When 17-year-old Petya Kertikova competed in the European Youth Olympic Festival in Lignano, Italy, back in 2005, she had never heard of SMU. Then the powerhouse runner for the Bulgarian national track team placed fourth in the 3,000-meter competition. That one race, filled with top athletes from all over Europe, changed the course of her life. In the stadium that day was then-SMU Track and Field Head Coach David Wollman. He sprinted over to meet her, and within days Kertikova was offered a full sports scholarship to SMU.
“It was a tough decision,” says Kertikova, who never before had thought about leaving Bulgaria. “America was an unknown country to me back then. It was another continent, something I used to hear about only in the movies.”
But an old Bulgarian saying nudged her to consider the offer. “‘The bird lands on your shoulder only once in a lifetime,’” she says. She accepted the offer.
Her first two years in America were difficult. Her biggest hurdle: understanding English.
“I did study it in my high school, but it wasn’t enough for me and my studies at SMU,” she says. “When I went to Dallas I took more English courses. There were people at SMU’s Altshuler Learning Enhancement Center [ALEC] who helped me a great deal.”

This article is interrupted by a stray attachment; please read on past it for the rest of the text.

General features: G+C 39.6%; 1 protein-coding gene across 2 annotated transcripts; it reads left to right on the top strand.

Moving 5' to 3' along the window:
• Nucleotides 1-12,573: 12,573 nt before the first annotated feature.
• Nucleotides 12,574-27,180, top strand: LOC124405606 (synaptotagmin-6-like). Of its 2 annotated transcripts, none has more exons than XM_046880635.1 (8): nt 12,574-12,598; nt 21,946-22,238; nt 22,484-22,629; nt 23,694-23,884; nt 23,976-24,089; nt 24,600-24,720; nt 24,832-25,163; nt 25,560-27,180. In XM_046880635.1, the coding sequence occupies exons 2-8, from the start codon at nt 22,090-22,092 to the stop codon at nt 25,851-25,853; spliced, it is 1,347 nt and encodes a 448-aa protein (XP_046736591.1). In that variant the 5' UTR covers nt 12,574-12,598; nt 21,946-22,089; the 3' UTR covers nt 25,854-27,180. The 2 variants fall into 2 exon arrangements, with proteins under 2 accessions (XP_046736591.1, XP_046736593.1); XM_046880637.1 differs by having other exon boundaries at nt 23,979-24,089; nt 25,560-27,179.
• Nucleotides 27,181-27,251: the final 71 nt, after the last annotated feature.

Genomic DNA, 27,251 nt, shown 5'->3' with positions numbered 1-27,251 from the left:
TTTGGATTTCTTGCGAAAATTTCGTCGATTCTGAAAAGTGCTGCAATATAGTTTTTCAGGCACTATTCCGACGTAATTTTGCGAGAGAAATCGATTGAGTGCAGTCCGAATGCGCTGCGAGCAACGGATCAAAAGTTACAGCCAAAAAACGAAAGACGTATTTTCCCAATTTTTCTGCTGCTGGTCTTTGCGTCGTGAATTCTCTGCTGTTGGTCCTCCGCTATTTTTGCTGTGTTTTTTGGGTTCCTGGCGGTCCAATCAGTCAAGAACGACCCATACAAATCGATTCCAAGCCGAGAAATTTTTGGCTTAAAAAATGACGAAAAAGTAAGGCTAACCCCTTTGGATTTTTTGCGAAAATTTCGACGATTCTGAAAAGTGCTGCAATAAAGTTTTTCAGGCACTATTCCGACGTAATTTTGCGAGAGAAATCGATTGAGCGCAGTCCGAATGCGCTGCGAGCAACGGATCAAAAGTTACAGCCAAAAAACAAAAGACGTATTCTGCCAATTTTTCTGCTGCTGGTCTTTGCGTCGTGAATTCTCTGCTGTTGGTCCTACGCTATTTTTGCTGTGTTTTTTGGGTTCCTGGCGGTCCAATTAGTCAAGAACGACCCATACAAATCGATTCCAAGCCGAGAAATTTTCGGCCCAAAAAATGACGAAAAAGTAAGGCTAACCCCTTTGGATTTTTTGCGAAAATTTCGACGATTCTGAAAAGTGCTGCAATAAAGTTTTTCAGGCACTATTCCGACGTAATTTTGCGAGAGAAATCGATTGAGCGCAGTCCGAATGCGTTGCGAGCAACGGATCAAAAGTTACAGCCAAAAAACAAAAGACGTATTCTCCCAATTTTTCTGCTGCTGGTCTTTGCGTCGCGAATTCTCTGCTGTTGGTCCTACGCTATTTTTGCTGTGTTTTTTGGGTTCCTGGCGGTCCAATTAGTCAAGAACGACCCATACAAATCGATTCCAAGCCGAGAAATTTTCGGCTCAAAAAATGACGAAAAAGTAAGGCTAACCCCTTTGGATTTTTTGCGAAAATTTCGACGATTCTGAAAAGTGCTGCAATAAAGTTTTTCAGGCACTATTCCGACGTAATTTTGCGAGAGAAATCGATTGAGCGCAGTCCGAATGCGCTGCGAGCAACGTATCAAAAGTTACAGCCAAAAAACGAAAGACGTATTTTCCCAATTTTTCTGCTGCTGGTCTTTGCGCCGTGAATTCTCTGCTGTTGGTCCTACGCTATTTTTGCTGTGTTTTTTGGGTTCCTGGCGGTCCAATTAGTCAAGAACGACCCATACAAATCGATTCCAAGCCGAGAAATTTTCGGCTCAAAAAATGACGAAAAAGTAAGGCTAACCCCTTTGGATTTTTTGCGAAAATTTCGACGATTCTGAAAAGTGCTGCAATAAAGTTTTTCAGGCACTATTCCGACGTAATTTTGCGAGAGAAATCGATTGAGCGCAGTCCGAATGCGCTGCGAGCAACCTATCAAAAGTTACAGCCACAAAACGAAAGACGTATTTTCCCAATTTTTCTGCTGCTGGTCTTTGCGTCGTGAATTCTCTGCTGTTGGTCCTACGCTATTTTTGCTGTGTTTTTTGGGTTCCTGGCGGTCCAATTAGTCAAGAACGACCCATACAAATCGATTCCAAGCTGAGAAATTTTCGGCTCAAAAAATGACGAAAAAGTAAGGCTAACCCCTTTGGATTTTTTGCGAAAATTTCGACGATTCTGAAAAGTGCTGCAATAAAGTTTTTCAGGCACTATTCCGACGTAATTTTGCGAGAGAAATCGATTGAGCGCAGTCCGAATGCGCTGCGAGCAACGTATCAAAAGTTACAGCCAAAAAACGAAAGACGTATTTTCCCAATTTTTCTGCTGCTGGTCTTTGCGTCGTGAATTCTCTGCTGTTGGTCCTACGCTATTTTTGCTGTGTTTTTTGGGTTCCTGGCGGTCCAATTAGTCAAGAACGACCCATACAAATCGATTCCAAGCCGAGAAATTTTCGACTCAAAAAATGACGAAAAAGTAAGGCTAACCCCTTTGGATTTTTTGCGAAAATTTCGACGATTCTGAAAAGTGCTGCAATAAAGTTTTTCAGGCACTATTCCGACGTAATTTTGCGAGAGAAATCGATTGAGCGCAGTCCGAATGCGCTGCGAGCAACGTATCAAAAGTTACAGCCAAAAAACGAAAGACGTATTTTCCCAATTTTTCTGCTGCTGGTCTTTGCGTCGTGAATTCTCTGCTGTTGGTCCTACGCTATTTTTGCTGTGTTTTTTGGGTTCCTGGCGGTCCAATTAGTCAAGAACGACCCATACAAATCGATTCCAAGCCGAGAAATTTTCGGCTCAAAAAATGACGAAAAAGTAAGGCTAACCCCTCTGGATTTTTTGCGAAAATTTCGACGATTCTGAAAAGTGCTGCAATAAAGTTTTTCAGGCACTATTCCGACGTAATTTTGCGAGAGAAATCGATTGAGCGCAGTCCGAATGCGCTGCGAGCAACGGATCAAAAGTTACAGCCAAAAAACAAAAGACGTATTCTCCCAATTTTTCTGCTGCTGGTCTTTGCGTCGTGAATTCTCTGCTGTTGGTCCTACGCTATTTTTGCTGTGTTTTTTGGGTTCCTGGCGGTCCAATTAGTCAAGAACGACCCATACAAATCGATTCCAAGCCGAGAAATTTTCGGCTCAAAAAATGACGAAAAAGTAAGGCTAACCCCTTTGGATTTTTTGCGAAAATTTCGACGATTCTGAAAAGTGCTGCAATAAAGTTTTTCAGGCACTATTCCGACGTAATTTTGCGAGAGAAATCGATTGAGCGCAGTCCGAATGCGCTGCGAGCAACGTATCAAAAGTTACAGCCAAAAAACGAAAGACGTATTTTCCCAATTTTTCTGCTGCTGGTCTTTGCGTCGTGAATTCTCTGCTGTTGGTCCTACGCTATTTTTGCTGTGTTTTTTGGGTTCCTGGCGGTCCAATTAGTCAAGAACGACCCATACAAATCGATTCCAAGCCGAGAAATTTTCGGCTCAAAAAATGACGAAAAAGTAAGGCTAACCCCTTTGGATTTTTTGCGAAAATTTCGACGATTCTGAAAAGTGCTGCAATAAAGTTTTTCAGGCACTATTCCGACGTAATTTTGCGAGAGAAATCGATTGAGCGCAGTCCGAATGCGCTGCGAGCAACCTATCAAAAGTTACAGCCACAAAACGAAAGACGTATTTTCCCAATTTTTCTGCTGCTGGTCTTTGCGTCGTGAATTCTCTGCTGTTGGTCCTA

While she was meeting new friends and running track, money was another barrier. “It was really tough for me to cope with all the stress, being in a new country when I knew only a few words, starting from scratch at a brand new and really different place, having very little money,” she recalls. “My parents gave me less than $100. I struggled when ordering food, or when shopping at the store, simple things that were hard to do back then. I cried a lot. I remember looking at my suitcases under the bed in my dorm room thinking about leaving America and coming back to Bulgaria.”
Instead, she stayed. An overachiever at heart, she doubled down on her studies.
“I learned every day. My first two years at SMU were simply a test for my will. Looking back now, going to the U.S. was one of the best decisions I’ve ever made, even though it was really hard for me the first few years.”
Fast forward to today: After graduating from SMU in 2011 with a degree in journalism, Kertikova worked as a news anchor for BiT TV, a Bulgarian-content station located in Chicago. She then returned to Bulgaria in late 2016 and worked for BiT in its Bulgarian studio for a year and a half. Recently, she accepted a position as a news anchor at Bulgaria On Air, a national television network located in Sofia, the country’s capital.
Of the many stories she covers every week, one topic in particular is close to her heart: stories of Bulgarians who left the country for better education or employment, but then returned. She is on fire with that topic, having walked that path herself.